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One in four people are choosing to get less sleep to stay on screens, French study finds

A woman in bed with her phone.
A woman in bed with her phone. Copyright Canva
Copyright Canva
By Lauren Chadwick
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A large survey of French households found that many people say screens have a harmful effect on their lives.


One-third of Internet users in France said that they had experienced a harmful effect from screens outside of work or study, with one in four people saying they limit their sleep to stay on a screen at least once a week.

The youngest respondents were most likely to be impacted, with 57 per cent of young people under 20 and 49 per cent of those aged 20 to 34 saying they had experienced a harmful effect from screens.

The annual survey was carried out by France's National Statistics and Economic Studies Institute (Insee) in early 2023 and included 31,000 households who responded by mail, Internet and phone. Respondents were aged between 15 and 74 years old.

Besides impacting sleep, the other harmful effects reported included neglecting hobbies or having an obsessive desire to look at a screen.

People under 30 were more likely to limit their sleep time over screens than older respondents.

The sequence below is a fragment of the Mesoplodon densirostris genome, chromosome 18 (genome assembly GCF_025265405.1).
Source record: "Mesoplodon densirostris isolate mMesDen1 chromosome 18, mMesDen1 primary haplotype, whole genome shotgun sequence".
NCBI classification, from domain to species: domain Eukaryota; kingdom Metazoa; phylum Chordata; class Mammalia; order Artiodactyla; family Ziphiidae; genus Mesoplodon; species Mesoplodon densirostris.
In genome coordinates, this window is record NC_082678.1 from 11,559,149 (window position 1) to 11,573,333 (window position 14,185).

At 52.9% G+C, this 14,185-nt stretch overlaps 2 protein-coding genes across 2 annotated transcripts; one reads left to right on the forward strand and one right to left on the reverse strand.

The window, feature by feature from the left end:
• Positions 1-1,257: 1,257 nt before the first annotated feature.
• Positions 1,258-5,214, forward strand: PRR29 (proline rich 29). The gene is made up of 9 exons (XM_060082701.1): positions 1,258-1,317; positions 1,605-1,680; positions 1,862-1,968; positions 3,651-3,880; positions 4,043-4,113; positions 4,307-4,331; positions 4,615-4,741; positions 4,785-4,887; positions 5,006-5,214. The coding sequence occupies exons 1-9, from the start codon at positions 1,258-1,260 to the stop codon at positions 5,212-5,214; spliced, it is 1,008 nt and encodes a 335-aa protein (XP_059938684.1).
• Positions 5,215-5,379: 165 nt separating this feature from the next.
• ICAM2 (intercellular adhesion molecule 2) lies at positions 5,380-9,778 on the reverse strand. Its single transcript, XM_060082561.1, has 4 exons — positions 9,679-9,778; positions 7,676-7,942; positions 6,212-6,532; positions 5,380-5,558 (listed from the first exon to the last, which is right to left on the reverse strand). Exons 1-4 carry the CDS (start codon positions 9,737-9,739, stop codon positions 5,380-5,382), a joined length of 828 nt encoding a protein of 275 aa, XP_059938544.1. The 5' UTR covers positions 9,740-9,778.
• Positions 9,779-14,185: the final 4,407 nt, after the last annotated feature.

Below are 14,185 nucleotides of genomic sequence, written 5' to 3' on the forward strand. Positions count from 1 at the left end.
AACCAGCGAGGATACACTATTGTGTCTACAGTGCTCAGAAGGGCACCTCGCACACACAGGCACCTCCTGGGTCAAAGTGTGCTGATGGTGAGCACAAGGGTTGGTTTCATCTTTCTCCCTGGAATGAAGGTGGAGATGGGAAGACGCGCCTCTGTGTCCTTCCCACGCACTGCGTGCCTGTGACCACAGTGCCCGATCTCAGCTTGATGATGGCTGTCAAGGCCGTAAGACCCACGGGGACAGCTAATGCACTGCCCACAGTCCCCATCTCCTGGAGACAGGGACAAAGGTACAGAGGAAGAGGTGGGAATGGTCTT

The survey also found that one-third of Internet users had previously attempted to limit their use of screens. Of them, some 7 per cent were unable to do so.

Conflict and depression

Around 5 per cent of Internet users in France also reported having a conflict due to screen use and around 4 per cent said they felt depressed due to phone or computer screens.

This was higher among respondents aged 15 to 19, with some 11 per cent saying they felt depressed after using a screen.

The use of phone or computer screens was also seen as a source of conflict among families, with nine per cent of people living in a household with at least one minor saying they had a conflict with loved ones at least once a week due to screen use.

Insee said that screens counteracted the usual impact of age on well-being with the feeling of being depressed among those aged 20 to 34 just 0.2 points lower than the average for adults.

Several studies have looked into the impact of screens on health, including that they can lead to a more sedentary lifestyle.

A large Oxford University study of two million people's psychological health last year however found no "smoking gun" linking technology to well-being.

Researchers said however that more data was needed from technology companies on the impact of Internet use on health.

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